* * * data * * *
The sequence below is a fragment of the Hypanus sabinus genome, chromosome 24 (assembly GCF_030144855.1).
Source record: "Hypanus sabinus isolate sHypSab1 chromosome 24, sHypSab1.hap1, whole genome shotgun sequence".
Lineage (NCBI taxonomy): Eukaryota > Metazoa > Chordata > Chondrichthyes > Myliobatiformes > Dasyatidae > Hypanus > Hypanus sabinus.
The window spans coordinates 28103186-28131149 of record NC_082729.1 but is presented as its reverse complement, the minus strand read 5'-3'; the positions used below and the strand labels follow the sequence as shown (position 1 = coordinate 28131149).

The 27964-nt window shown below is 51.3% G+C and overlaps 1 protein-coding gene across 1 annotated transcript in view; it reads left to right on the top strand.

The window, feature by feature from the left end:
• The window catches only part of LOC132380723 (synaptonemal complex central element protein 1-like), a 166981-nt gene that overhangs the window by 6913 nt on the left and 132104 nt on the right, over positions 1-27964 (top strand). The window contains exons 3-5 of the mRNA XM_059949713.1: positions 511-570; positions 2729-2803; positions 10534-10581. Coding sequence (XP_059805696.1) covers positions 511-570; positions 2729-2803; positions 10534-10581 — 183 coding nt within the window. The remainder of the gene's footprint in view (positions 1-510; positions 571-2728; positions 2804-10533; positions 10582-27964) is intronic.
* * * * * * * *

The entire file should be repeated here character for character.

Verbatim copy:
The sequence below is a fragment of the Hypanus sabinus genome, chromosome 24 (assembly GCF_030144855.1).
Source record: "Hypanus sabinus isolate sHypSab1 chromosome 24, sHypSab1.hap1, whole genome shotgun sequence".
Lineage (NCBI taxonomy): Eukaryota > Metazoa > Chordata > Chondrichthyes > Myliobatiformes > Dasyatidae > Hypanus > Hypanus sabinus.
The window spans coordinates 28103186-28131149 of record NC_082729.1 but is presented as its reverse complement, the minus strand read 5'-3'; the positions used below and the strand labels follow the sequence as shown (position 1 = coordinate 28131149).

The 27964-nt window shown below is 51.3% G+C and overlaps 1 protein-coding gene across 1 annotated transcript in view; it reads left to right on the top strand.

The window, feature by feature from the left end:
• The window catches only part of LOC132380723 (synaptonemal complex central element protein 1-like), a 166981-nt gene that overhangs the window by 6913 nt on the left and 132104 nt on the right, over positions 1-27964 (top strand). The window contains exons 3-5 of the mRNA XM_059949713.1: positions 511-570; positions 2729-2803; positions 10534-10581. Coding sequence (XP_059805696.1) covers positions 511-570; positions 2729-2803; positions 10534-10581 — 183 coding nt within the window. The remainder of the gene's footprint in view (positions 1-510; positions 571-2728; positions 2804-10533; positions 10582-27964) is intronic.